Jodee wasn’t amused. Nor was she about to roll over.
She hired a lawyer and went on to sue Gulf Coast Wings (the holding company), claiming a breach of contract and fraudulent misrepresentation.
They went to court where the manager claimed it had all been an April Fools’ joke. The defense was weak, at best.
The prank might have seemed cutsie-funny to some people. But the executives at Hooters HQ weren’t amused with their manager. It was terrible public relations. This court case drew substantial attention from local and national news media.
Jodee succeeded in winning her lawsuit. It was settled out of court where, per her attorney, she was given the right to choose a Toyota of her choice.
Humor and marketing are actually quite compatible — when used correctly.
However, any decent sales promotion needs to be aligned with the best interests of both parties. Even if your promo is absolutely hilarious, lying about the reward will rarely end well.
The Hooters manager in question no longer works for the company.
The Oura ring is suddenly everywhere. The $299 sleep tracking device has adorned the digits of Prince Harry, Twitter CEO Jack Dorsey, and, since July 9, 1,000 employees at the Venetian and Palazzo casinos in Las Vegas, and most of the NBA players entering the Walt Disney World “bubble” in Florida. The reason for the hype? The ring’s sensors monitor users’ health data, including heart rate, temperature, and respiratory rate. Oura crunches this data into a daily “readiness” score, which their connected app serves up to users each morning — the score indicates how hard to push yourself that day; for example, if you’ve slept badly, and your score is low, maybe skip the workout that day. Early studies also suggest the ring’s a useful early detection tool for signs of Covid-19.
With no vaccine in sight, wearable tech is having a field day in the time of Covid-19. PGA golfer Nick Watney credits his Whoop watch as the reason he got tested. Duke University launched CovIdentify, asking people with a Fitbit, Garmin watch, or iPhone to download their app in order to analyze if their data can predict infection or severity. Scripps Research Institute put out similar asks for their DETECT study, which aims to speed up identification of areas with outbreaks. And Fitbit, which Google intends to acquire, announced they’d built Ready for Work, a connected app that allows bosses to monitor their employees’ health. Some startups are even floating the idea of wearable smart patches.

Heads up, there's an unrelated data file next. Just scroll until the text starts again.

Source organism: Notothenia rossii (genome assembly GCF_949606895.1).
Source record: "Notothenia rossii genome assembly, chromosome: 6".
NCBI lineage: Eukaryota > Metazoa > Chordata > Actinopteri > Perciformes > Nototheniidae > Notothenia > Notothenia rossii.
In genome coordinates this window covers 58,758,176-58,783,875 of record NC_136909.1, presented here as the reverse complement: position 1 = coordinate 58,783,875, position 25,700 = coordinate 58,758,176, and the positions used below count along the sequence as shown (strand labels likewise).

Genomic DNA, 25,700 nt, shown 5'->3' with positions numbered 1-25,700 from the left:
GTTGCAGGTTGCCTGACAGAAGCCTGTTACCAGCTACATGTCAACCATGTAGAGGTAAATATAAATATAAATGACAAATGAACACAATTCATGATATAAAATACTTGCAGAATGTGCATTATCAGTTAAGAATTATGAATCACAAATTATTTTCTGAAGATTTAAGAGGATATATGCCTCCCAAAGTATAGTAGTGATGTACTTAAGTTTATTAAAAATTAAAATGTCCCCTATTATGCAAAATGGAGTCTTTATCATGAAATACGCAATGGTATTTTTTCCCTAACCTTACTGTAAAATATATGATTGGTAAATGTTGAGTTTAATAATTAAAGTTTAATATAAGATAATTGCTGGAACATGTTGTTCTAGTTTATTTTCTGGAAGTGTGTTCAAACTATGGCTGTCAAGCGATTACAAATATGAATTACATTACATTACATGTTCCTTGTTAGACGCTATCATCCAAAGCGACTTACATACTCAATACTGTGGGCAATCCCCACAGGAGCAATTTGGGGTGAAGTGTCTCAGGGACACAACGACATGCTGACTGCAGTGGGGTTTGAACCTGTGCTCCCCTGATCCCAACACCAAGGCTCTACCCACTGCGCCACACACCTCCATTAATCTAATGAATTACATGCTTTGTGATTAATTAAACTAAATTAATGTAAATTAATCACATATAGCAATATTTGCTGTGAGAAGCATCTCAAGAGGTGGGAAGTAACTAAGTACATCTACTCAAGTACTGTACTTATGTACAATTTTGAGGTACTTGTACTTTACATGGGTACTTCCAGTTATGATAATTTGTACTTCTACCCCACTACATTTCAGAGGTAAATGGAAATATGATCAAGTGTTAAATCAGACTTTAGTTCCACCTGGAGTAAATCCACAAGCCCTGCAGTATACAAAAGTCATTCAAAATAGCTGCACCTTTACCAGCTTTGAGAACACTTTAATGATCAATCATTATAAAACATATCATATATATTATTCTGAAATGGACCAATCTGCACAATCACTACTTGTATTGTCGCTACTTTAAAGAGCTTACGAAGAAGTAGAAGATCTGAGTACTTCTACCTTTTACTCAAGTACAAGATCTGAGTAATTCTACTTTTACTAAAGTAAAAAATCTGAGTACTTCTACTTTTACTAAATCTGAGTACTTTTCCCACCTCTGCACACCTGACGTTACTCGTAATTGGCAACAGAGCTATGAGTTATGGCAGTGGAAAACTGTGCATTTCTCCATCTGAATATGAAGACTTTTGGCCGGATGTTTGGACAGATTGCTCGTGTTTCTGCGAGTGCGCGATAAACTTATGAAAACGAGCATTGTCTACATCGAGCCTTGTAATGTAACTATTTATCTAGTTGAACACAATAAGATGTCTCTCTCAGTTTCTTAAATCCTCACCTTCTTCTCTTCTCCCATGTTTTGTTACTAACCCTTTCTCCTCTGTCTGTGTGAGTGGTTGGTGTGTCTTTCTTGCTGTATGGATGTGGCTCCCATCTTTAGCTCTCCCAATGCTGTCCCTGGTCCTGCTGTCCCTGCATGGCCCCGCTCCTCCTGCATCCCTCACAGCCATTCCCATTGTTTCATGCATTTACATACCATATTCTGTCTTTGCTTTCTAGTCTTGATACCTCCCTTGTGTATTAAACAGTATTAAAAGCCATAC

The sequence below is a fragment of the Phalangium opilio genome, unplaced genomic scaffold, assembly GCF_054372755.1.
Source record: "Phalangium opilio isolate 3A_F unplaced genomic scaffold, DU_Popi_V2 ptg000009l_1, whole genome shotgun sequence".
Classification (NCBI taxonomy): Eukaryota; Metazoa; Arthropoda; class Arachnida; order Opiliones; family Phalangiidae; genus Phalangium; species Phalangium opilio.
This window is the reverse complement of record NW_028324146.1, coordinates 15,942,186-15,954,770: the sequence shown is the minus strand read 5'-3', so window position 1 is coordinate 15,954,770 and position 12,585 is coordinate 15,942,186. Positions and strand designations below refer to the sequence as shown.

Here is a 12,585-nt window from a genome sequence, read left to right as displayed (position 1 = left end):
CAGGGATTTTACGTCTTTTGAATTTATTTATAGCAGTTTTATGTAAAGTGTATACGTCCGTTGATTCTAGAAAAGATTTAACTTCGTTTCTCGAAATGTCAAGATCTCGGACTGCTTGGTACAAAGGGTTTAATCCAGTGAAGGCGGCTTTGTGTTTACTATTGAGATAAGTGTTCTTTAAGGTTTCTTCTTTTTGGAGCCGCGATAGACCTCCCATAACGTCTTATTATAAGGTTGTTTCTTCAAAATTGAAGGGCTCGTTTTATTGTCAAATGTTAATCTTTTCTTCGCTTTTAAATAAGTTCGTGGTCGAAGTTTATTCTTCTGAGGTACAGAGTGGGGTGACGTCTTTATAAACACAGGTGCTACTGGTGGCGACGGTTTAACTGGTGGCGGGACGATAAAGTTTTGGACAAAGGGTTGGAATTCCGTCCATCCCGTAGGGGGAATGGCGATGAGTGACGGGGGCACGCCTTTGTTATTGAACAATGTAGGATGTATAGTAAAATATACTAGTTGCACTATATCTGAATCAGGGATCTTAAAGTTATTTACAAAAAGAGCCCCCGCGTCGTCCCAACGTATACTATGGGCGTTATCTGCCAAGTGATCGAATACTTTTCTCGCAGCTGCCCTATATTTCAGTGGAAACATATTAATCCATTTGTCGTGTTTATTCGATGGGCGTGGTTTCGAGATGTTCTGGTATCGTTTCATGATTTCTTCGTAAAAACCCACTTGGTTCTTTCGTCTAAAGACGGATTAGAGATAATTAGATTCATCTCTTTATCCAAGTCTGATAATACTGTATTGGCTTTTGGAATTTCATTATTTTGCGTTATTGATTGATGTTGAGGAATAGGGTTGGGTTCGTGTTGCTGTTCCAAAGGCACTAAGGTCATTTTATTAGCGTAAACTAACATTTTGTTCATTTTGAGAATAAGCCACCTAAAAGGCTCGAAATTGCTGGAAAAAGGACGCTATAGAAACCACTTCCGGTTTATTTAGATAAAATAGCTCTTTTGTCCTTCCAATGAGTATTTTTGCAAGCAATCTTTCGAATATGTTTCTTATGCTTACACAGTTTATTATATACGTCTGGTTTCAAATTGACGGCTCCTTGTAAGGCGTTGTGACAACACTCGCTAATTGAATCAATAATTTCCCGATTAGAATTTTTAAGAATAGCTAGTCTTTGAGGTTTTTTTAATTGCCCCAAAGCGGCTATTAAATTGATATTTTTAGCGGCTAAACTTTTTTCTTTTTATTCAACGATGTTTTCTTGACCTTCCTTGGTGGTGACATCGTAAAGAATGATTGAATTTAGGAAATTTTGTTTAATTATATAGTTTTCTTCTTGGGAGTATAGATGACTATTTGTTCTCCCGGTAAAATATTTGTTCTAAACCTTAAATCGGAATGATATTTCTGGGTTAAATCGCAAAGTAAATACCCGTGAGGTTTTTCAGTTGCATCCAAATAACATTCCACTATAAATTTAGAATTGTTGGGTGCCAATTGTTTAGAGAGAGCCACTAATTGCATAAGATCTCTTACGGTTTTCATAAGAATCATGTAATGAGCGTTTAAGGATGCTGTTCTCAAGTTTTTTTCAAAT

It’s no wonder why employers are flocking to wearables like the Oura ring right now; doing something, anything that might potentially prevent or diagnose the disease is very alluring, especially for businesses that have been crushed by the contagion or by reopening restrictions. No one wearable has emerged as “the best” so far, and all studies, while encouraging, only have early-stage results, and aren’t peer reviewed. So how has a sleep-tracking gizmo that’s sold approximately 150,000 rings since early 2018, compared to Fitbit’s estimated 16 million in 2019 alone, become the post-Covid prerequisite?
From the beginning, Oura, which launched version one of their ring in 2015, billed itself as a health and lifestyle company, with a focus on sleep. “Sense. Understand. Inspire.” was splashed across its 2015 homepage. “We’ve always wanted to empower people to understand their full potential,” says Harpreet Singh Rai, Oura’s CEO, who joined Oura in 2017, after a decade managing investments at a global asset management firm. “We started with sleep because that’s an important area of health that’s underlooked. By understanding your own health, you can improve yourself.”
Oura, which is based in Oulu, Finland, and has operations in San Francisco and Helsinki, was founded in 2013 by a group of three friends who were searching for a wearable device to make their lives healthier. They believed that by tracking their data, they’d learn how lifestyle choices influenced their lives. Frustrated by the accuracy, style, and durability of current wrist wearables, they built their own — opting for a ring form factor, as their research showed that fingers were a good place to capture physiological data. In 2015, Oura raised a $2.3 million seed round and launched its first Oura ring to the public, a chunky, Goth-looking gizmo.
Doing something, anything that might potentially prevent or diagnose the disease is very alluring, especially for businesses that have been crushed by the contagion or by reopening restrictions.
In 2018, Oura upgraded the ring to a sleek titanium band that’s available in black, gray, and silver (plus a diamond-crusted $999 premium model). They added sensors, improved the fit, and added an inductive charging system. The ring, which resembles a utilitarian wedding band, weighs between four to six grams, depending on size, which for comparison, is on the lower end of engagement ring weight. Embedded in the band are the temperature and infrared LED sensors, plus a gyroscope and accelerometer, that track temperature, pulse rate, sleep data, and physical activity.
Prior to the pandemic, the ring was beloved by biohackers and techie types, but its price point kept it a niche product.